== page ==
However, there are also drawbacks to the analysis of sweat. The drug concentration in the sweat patch are expressed as nanogram per milliliter (ng/mL) of the buffer liquid used to soak the sweat patch after removal, not as the drug's concentration in the body. Since the patch is left on the skin for approximately a week, it is difficult to tell when during the week the drug was used. In addition, there can be questions of external contamination of the patch, during either the wearing or application and removal.
        
        Blood specimens have the advantage of being able to reflect the type and amount of drug that is circulating in the body at the time of the blood draw. Thus, a blood specimen, as compared to other matrices, may be the most useful to evaluate influence and determine whether it is a therapeutic or an abusive concentration. Issues to consider in blood testing include the necessity of converting a plasma result to a whole-blood result (most often encountered in hospital alcohol testing), the possibility of an inadequate preservation of the blood, and the false assumption that presence of a drug in the blood automatically equates to influence or performance impairment.
        
        Urine is normally suitable to determine use during the past 72 hours. However, some drugs, such as the cannabinoids (marijuana), can be detected for a much longer time (more than 30 days). One major benefit to urine testing is that drug concentration in urine is 10 to 100 times more concentrated than in the blood, making detection easier using conventional drug-testing instruments. However, since urine is collected in the bladder over a period of several hours, a urine sample cannot determine if the donor was under the influence at the time of collection, nor can there be a correlation between urine concentrations and blood concentrations.
        
        Determining Influence
        The mere presence of a substance in the biological specimen is not enough to determine drug influence, since a drug may be present in the body long after the effects have dissipated. In addition, the substance found must actually cause some effect. Finding a nonactive metabolite or by-product of a drug in the specimen only supports a finding of use, not of influence on performance. Not only must the active substance be found in the body, there must also be a comprehensive and consistent collection of medical information that indicates the substance is having an effect on the body. In criminal law, this is generally achieved via the well-recognized twelve-step Drug Evaluation and Classification (DEC) program, which is a protocol followed by a drug recognition expert (DRE) in a physical examination of the subject. (A certified DRE is typically a police officer who has completed an extensive training program.) When no DRE exam is performed, as in the case of accidents or extensive physical injury, evidence can be gathered from emergency medical records.
        
        Ideally, the DRE observes and documents five general areas that can indicate drug use: vital signs (pulse, temperature, and blood pressure), psychophysical response (coordination), eye signs (nystagmus, eye convergence, and pupil size under several lighting conditions), signs of administration of drugs (e.g., injection sites), and physical and behavioral characteristics (e.g., hyperactivity). The DRE systematically follows a series of steps to determine whether the signs and symptoms observed are consistent with any of the seven categories of drugs evaluated. The results are usually documented on a preprinted Drug Influence Evaluation form, which is usually submitted with the police report.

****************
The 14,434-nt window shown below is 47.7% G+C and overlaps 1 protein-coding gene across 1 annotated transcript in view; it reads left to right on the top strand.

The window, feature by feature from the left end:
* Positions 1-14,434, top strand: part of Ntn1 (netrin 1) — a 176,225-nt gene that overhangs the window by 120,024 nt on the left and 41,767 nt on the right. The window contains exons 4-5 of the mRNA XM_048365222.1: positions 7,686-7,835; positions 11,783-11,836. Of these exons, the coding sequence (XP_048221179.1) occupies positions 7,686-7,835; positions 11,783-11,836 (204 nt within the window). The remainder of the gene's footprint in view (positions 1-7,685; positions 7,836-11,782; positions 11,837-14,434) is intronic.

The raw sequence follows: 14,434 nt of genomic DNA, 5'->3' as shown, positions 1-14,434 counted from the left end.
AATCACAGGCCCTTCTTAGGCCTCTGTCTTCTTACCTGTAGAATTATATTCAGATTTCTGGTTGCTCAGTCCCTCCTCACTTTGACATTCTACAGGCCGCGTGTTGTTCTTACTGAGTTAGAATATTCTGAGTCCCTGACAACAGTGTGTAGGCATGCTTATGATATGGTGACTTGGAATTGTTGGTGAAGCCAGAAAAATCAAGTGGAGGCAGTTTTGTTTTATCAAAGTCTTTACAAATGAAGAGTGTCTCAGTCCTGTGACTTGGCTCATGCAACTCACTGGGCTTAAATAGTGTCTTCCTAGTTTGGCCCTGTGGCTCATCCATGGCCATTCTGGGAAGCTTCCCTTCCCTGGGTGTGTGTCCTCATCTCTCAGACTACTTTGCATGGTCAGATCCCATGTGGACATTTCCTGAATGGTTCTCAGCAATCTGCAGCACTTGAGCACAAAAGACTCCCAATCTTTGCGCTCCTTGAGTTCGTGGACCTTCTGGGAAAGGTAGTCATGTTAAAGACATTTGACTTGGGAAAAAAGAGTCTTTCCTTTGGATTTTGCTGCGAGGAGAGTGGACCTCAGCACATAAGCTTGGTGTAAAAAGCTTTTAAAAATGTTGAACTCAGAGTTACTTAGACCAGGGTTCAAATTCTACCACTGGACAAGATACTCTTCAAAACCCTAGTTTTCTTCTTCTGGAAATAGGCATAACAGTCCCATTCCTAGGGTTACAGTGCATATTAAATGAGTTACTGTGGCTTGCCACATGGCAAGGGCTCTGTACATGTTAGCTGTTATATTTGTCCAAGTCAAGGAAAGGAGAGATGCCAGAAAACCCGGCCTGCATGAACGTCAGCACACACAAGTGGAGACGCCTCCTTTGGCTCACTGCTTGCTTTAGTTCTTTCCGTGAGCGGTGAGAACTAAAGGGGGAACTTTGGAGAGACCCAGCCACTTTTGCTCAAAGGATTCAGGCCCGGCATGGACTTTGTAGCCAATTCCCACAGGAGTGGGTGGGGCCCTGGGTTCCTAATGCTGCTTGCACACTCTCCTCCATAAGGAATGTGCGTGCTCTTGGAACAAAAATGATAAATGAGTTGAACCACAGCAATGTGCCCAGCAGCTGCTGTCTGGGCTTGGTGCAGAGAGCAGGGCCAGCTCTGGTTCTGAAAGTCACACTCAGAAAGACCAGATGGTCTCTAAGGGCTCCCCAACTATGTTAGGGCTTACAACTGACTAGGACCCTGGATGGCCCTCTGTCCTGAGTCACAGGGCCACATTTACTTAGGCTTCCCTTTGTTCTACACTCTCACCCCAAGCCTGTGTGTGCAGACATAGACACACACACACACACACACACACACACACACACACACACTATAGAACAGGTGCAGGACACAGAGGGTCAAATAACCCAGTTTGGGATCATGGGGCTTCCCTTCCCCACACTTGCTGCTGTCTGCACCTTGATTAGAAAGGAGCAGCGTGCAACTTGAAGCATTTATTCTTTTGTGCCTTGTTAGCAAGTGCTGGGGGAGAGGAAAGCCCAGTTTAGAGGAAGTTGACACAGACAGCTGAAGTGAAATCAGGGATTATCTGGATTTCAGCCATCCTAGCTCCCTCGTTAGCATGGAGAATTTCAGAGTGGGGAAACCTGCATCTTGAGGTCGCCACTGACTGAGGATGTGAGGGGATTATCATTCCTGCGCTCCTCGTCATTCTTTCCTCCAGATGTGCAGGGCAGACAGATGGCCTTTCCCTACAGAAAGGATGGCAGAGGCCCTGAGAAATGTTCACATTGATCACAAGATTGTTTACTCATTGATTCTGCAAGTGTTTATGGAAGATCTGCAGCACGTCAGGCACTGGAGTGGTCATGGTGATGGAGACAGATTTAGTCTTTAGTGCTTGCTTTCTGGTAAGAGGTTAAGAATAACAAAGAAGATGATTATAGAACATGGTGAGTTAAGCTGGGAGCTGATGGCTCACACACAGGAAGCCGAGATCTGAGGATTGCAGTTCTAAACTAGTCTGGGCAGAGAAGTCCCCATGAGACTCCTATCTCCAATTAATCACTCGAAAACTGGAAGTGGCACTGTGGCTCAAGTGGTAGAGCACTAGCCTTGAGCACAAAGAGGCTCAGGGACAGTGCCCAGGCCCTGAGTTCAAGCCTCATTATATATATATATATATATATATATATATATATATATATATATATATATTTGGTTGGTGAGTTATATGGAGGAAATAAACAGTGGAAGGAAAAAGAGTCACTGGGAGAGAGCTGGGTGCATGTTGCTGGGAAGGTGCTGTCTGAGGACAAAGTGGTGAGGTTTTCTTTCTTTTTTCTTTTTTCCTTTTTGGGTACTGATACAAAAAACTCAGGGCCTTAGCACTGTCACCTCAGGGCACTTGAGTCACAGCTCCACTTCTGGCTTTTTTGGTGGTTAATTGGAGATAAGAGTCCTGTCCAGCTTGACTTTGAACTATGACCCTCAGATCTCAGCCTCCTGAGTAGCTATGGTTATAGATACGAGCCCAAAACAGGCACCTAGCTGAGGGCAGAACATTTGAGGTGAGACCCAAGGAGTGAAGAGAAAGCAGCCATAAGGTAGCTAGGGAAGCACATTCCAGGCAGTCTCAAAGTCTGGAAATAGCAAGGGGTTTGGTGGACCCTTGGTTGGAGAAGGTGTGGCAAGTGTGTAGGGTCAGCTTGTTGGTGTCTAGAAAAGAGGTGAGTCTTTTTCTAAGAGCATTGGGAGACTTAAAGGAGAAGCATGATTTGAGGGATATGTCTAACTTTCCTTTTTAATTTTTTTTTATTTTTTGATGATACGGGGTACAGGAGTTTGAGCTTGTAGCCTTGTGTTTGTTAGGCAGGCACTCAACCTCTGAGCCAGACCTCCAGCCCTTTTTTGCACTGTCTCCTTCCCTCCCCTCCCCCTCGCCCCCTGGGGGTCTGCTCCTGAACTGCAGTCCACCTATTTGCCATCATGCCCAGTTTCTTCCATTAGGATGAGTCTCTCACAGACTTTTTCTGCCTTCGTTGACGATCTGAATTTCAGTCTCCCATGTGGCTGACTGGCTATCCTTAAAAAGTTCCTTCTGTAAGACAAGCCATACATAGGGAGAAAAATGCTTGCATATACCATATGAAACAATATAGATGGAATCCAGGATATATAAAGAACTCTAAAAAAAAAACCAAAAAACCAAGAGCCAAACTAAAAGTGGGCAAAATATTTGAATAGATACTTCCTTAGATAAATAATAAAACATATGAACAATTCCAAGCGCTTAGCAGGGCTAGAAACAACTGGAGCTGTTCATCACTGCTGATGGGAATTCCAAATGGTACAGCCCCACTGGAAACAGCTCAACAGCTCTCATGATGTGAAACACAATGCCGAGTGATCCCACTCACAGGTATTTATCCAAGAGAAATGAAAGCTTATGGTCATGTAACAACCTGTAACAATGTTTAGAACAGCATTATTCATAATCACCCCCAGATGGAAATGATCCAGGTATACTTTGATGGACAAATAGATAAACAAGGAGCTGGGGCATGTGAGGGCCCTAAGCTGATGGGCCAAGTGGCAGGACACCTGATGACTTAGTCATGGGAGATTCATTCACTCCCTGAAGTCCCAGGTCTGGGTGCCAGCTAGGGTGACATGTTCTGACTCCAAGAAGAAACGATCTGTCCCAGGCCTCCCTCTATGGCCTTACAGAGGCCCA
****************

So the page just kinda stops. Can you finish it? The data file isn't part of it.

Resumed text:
Field tests are an inherently unreliable method for determining influence, because the normal performance baseline of the subject is unknown. Unless the subject's sober performance under similar circumstances is known, an alleged failure in a field test cannot be associated with drug use. Other difficulties in interpretation include: mistaking correlation for causation, inability to pinpoint the use of a particular drug, a display of symptoms inconsistent with a particular drug, mistaking normal body reactions (fear or excitement) as drug influence, and lack of strict adherence to the twelve-step protocol.
        
        Finally, the mere presence of symptoms or effects consistent with a particular drug does not necessarily mean that the subject is legally under the influence or is experiencing a detriment to performance. For many drugs, scientific studies exploring the impact of the drug on performance, such as driving skills, are virtually nonexistent, or there is no scientific consensus on actual performance impairment. A forensic toxicologist would be able to help a lawyer evaluate these arguments and the merits of a case.
        
        Summary
        If your case involves a drug test, two major issues need to be analyzed: the accuracy of the test result and the determination of actual influence or performance loss. Careful evaluation of the testing procedure, consideration of the type of sample tested, and consideration of physiological effects (determined via a standardized DEC method) are necessary to get the full picture.
        
        Anne ImObersteg, M.S., J.D., of Anne ImObersteg & Associates in San Jose and Discovery Bay (toxexpert@aol.com) has 21 years of experience as a forensic toxicologist.